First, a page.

Established in 1969, HHC is a public benefit corporation that owns and operates public hospitals and clinics in New York City. It serves 1.4 million patients per year across different areas and healthcare departments. It is responsible for one third of all emergency department visits in New York City. Through one of its branches it is also the largest provider of government sponsored health insurance, a choice for nearly half a million New Yorkers. The organization is headquartered in Manhattan and it is operates 11 different acute care facilities across the city, including the oldest public hospital in the United States, the Bellevue Hospital. HHC also counts with seven different diagnostic and treatment centers, and 70 community based primary care sites and has been awarded several grants in recognition to the public benefit they provide to all New Yorkers
Their facilities provide around 225,000 inpatient hospital admissions, requiring them to ensure all facilities, heating systems, and steam use are in the best condition possible. APM Steam is currently serving 15 of the 18 different hospital, clinics and rehabilitation centers including the Bellevue Hospital.
The Steam System
With over 3,000 steam traps to be tested, and over a dozen heat exchangers to be cleaned, across 15 distinct facilities, servicing the vast HHC steam system requires careful planning and coordination between teams at the corporate level, the individual hospital staff, and APM. In addition, the steamfitting work was done as required in collaboration with the Local 638 staff. The goal for everyone involved was to improve the efficiency of the steam system, with minimal disruption to operations, as the steam system is critical for many applications in the hospital, including humidification, sterilization and heating.
Well integrated projects deliver impressive results
In 2016, HHC decided to survey and repair their steam traps and awarded the project to APM. On the first round of surveys across 15 facilities, we identified baseline savings of about 2 million dollars on steam trap repairs, not including insulation or the savings from recommendations we made regarding improvements to the condensate return system, valves and other items. On average, the repair projects had a simple payback period of about 4 months, with some of them as low as 78 days.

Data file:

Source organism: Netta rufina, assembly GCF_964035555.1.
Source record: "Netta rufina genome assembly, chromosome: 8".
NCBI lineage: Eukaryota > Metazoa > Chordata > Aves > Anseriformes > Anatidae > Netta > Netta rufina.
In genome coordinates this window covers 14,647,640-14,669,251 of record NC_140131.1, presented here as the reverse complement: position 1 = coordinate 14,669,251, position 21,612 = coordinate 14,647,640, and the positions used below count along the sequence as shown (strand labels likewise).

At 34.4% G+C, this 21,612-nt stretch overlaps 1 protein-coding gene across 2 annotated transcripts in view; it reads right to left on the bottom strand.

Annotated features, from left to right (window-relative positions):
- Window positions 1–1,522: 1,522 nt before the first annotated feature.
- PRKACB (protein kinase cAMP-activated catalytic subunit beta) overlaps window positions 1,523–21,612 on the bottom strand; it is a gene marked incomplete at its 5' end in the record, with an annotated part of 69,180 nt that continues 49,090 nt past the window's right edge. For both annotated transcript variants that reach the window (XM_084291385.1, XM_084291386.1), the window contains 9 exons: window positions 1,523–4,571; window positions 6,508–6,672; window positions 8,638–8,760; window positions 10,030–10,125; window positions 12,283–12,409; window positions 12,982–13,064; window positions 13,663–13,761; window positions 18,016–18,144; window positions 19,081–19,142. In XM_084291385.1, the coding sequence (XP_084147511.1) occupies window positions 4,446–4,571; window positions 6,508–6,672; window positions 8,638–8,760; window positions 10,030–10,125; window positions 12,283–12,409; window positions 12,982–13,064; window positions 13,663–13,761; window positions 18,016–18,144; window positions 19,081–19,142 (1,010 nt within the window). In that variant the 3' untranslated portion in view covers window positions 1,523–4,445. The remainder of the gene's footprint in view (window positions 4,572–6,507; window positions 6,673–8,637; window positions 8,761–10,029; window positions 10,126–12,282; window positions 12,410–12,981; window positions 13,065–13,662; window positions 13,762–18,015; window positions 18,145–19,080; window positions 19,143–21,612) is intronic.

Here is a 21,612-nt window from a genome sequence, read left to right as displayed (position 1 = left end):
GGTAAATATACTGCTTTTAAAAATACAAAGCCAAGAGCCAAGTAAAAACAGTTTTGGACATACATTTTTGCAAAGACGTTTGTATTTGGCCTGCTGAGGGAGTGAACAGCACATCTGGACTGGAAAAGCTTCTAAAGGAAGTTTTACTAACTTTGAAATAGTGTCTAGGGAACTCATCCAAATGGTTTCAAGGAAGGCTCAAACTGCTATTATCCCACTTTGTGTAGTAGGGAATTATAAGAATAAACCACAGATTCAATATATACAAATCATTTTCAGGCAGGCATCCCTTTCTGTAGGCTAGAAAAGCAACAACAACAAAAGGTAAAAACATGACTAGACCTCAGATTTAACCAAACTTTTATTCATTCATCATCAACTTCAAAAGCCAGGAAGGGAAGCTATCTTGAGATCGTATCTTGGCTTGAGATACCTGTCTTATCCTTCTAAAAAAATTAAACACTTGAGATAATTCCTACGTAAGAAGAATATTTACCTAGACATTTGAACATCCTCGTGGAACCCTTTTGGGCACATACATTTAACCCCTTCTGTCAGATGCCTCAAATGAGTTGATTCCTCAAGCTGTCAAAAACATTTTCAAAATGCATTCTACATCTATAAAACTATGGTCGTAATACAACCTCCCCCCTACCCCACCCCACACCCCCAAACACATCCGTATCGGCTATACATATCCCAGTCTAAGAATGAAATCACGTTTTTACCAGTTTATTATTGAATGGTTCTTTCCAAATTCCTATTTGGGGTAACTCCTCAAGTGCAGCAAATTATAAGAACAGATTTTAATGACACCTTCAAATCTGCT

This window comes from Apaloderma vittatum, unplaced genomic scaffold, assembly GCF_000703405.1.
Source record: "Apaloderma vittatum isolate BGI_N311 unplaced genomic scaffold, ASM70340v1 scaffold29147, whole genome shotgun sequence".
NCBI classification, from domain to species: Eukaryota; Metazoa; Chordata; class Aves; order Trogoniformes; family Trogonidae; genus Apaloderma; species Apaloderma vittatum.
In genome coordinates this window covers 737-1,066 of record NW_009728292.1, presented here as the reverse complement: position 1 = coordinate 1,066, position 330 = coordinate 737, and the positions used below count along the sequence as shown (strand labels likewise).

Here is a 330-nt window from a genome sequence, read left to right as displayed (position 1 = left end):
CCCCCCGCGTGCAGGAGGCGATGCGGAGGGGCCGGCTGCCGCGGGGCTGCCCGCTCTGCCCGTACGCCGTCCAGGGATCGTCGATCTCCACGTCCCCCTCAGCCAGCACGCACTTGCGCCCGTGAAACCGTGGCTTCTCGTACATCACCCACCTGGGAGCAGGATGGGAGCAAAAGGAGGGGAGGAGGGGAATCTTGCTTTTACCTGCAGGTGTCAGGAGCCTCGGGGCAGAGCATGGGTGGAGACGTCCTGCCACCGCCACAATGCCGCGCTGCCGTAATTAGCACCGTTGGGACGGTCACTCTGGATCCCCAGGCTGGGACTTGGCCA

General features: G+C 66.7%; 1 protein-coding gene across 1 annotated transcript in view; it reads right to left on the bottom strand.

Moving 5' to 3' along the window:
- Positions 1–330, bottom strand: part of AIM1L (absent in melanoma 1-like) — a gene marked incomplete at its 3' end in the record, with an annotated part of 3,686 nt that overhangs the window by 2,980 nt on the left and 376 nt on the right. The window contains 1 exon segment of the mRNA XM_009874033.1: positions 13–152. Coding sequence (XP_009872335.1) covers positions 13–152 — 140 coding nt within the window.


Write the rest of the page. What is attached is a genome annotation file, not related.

On the first round of surveys we identified over 2 million dollars in savings. Projects’ payback period were 4 months on average.
As our team canvassed the HHC complex, we not only identified significant opportunities for savings by repairing steam traps, but also, we knew that HHC could benefit from adding insulation to many of the traps in the system. Insulation improves the the energy efficiency of the system as a whole and has the added safety benefit of reducing the number on surfaces that could burn maintenance staff.
Lastly, APM performed cleaning in-place for a number of heat exchangers and replaced a tube bundle. Cleaning heat exchangers in-place minimized the downtime of the system to only a few hours per unit instead of days, while still providing noticeable improvements in the efficiency of heat transfer between the steam and water sides of the exchanger. The improvement on heat transfer is achieved by removing the scale accumulated over the years with a biodegradable, safe-to-drain, wash. The result for HHC was a reduction in energy consumed – as less steam is needed to heat up the water side – and minimal disruption to the system.
The collection of individual projects completed for HHC required the diligent planning and engagement of every department at APM. From the sales team, to logistics, engineering and accounting, everyone at APM had a hand on ensuring the successful completion and documentation of every project. Our team thrives on challenging projects, so if your facility needs best-in-class execution from a team that is experienced on a diverse array of services and staffing environments, please do not hesitate to contact us for a quick consultation.